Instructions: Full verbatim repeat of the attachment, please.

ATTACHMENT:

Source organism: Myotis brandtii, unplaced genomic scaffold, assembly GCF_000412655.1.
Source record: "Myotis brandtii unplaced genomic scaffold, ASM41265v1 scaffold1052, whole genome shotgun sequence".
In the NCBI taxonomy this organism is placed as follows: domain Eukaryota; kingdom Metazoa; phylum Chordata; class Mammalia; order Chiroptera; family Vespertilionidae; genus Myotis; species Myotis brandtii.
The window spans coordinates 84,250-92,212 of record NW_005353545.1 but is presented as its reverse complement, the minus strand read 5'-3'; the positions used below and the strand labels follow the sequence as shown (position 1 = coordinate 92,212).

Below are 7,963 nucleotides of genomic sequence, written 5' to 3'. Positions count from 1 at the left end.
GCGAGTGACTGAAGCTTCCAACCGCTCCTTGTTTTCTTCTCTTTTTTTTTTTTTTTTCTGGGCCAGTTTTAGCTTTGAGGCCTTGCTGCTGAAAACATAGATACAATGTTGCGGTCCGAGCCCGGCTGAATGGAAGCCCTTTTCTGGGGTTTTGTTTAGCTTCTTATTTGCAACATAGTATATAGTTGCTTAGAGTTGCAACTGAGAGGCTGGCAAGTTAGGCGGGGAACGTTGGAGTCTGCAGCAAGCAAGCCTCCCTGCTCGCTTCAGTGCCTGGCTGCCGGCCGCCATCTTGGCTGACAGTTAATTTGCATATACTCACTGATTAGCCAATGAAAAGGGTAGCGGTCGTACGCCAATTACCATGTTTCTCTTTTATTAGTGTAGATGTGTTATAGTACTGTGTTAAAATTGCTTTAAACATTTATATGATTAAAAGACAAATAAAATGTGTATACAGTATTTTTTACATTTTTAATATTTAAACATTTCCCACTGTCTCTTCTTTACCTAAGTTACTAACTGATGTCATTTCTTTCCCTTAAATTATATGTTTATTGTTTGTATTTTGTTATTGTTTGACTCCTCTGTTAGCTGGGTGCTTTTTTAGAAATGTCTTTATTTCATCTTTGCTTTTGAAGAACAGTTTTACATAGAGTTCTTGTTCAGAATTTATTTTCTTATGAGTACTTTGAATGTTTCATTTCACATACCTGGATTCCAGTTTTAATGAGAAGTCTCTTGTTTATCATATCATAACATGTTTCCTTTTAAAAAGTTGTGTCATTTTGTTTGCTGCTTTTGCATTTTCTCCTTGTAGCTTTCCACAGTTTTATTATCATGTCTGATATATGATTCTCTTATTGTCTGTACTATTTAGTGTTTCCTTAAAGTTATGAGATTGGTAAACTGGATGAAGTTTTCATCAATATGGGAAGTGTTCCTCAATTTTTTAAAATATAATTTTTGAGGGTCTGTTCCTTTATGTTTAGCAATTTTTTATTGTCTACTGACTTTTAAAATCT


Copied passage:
Source organism: Myotis brandtii, unplaced genomic scaffold, assembly GCF_000412655.1.
Source record: "Myotis brandtii unplaced genomic scaffold, ASM41265v1 scaffold1052, whole genome shotgun sequence".
In the NCBI taxonomy this organism is placed as follows: domain Eukaryota; kingdom Metazoa; phylum Chordata; class Mammalia; order Chiroptera; family Vespertilionidae; genus Myotis; species Myotis brandtii.
The window spans coordinates 84,250-92,212 of record NW_005353545.1 but is presented as its reverse complement, the minus strand read 5'-3'; the positions used below and the strand labels follow the sequence as shown (position 1 = coordinate 92,212).

Below are 7,963 nucleotides of genomic sequence, written 5' to 3'. Positions count from 1 at the left end.
GCGAGTGACTGAAGCTTCCAACCGCTCCTTGTTTTCTTCTCTTTTTTTTTTTTTTTTCTGGGCCAGTTTTAGCTTTGAGGCCTTGCTGCTGAAAACATAGATACAATGTTGCGGTCCGAGCCCGGCTGAATGGAAGCCCTTTTCTGGGGTTTTGTTTAGCTTCTTATTTGCAACATAGTATATAGTTGCTTAGAGTTGCAACTGAGAGGCTGGCAAGTTAGGCGGGGAACGTTGGAGTCTGCAGCAAGCAAGCCTCCCTGCTCGCTTCAGTGCCTGGCTGCCGGCCGCCATCTTGGCTGACAGTTAATTTGCATATACTCACTGATTAGCCAATGAAAAGGGTAGCGGTCGTACGCCAATTACCATGTTTCTCTTTTATTAGTGTAGATGTGTTATAGTACTGTGTTAAAATTGCTTTAAACATTTATATGATTAAAAGACAAATAAAATGTGTATACAGTATTTTTTACATTTTTAATATTTAAACATTTCCCACTGTCTCTTCTTTACCTAAGTTACTAACTGATGTCATTTCTTTCCCTTAAATTATATGTTTATTGTTTGTATTTTGTTATTGTTTGACTCCTCTGTTAGCTGGGTGCTTTTTTAGAAATGTCTTTATTTCATCTTTGCTTTTGAAGAACAGTTTTACATAGAGTTCTTGTTCAGAATTTATTTTCTTATGAGTACTTTGAATGTTTCATTTCACATACCTGGATTCCAGTTTTAATGAGAAGTCTCTTGTTTATCATATCATAACATGTTTCCTTTTAAAAAGTTGTGTCATTTTGTTTGCTGCTTTTGCATTTTCTCCTTGTAGCTTTCCACAGTTTTATTATCATGTCTGATATATGATTCTCTTATTGTCTGTACTATTTAGTGTTTCCTTAAAGTTATGAGATTGGTAAACTGGATGAAGTTTTCATCAATATGGGAAGTGTTCCTCAATTTTTTAAAATATAATTTTTGAGGGTCTGTTCCTTTATGTTTAGCAATTTTTTATTGTCTACTGACTTTTAAAATCT